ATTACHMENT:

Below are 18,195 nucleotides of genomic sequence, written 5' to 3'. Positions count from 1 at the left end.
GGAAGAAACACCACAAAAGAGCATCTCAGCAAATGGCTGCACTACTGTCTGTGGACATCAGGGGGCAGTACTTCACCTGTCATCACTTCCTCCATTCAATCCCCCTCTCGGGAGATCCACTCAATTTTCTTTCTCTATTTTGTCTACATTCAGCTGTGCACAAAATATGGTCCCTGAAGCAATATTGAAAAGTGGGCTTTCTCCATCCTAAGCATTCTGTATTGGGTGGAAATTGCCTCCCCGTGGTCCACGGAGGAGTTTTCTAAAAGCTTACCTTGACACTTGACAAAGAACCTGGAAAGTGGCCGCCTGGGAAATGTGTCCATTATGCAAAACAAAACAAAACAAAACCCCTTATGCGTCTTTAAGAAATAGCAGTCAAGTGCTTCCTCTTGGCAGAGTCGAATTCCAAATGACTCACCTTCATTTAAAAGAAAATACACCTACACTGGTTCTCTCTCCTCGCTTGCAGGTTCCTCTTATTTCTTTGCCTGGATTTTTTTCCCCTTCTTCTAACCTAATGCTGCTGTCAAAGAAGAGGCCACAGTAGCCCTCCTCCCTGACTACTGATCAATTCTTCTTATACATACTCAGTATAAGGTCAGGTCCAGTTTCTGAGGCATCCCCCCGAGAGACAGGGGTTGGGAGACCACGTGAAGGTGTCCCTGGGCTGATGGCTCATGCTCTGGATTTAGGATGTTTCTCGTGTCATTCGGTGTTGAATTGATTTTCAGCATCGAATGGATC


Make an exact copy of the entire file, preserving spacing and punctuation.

Below are 18,195 nucleotides of genomic sequence, written 5' to 3'. Positions count from 1 at the left end.
GGAAGAAACACCACAAAAGAGCATCTCAGCAAATGGCTGCACTACTGTCTGTGGACATCAGGGGGCAGTACTTCACCTGTCATCACTTCCTCCATTCAATCCCCCTCTCGGGAGATCCACTCAATTTTCTTTCTCTATTTTGTCTACATTCAGCTGTGCACAAAATATGGTCCCTGAAGCAATATTGAAAAGTGGGCTTTCTCCATCCTAAGCATTCTGTATTGGGTGGAAATTGCCTCCCCGTGGTCCACGGAGGAGTTTTCTAAAAGCTTACCTTGACACTTGACAAAGAACCTGGAAAGTGGCCGCCTGGGAAATGTGTCCATTATGCAAAACAAAACAAAACAAAACCCCTTATGCGTCTTTAAGAAATAGCAGTCAAGTGCTTCCTCTTGGCAGAGTCGAATTCCAAATGACTCACCTTCATTTAAAAGAAAATACACCTACACTGGTTCTCTCTCCTCGCTTGCAGGTTCCTCTTATTTCTTTGCCTGGATTTTTTTCCCCTTCTTCTAACCTAATGCTGCTGTCAAAGAAGAGGCCACAGTAGCCCTCCTCCCTGACTACTGATCAATTCTTCTTATACATACTCAGTATAAGGTCAGGTCCAGTTTCTGAGGCATCCCCCCGAGAGACAGGGGTTGGGAGACCACGTGAAGGTGTCCCTGGGCTGATGGCTCATGCTCTGGATTTAGGATGTTTCTCGTGTCATTCGGTGTTGAATTGATTTTCAGCATCGAATGGATC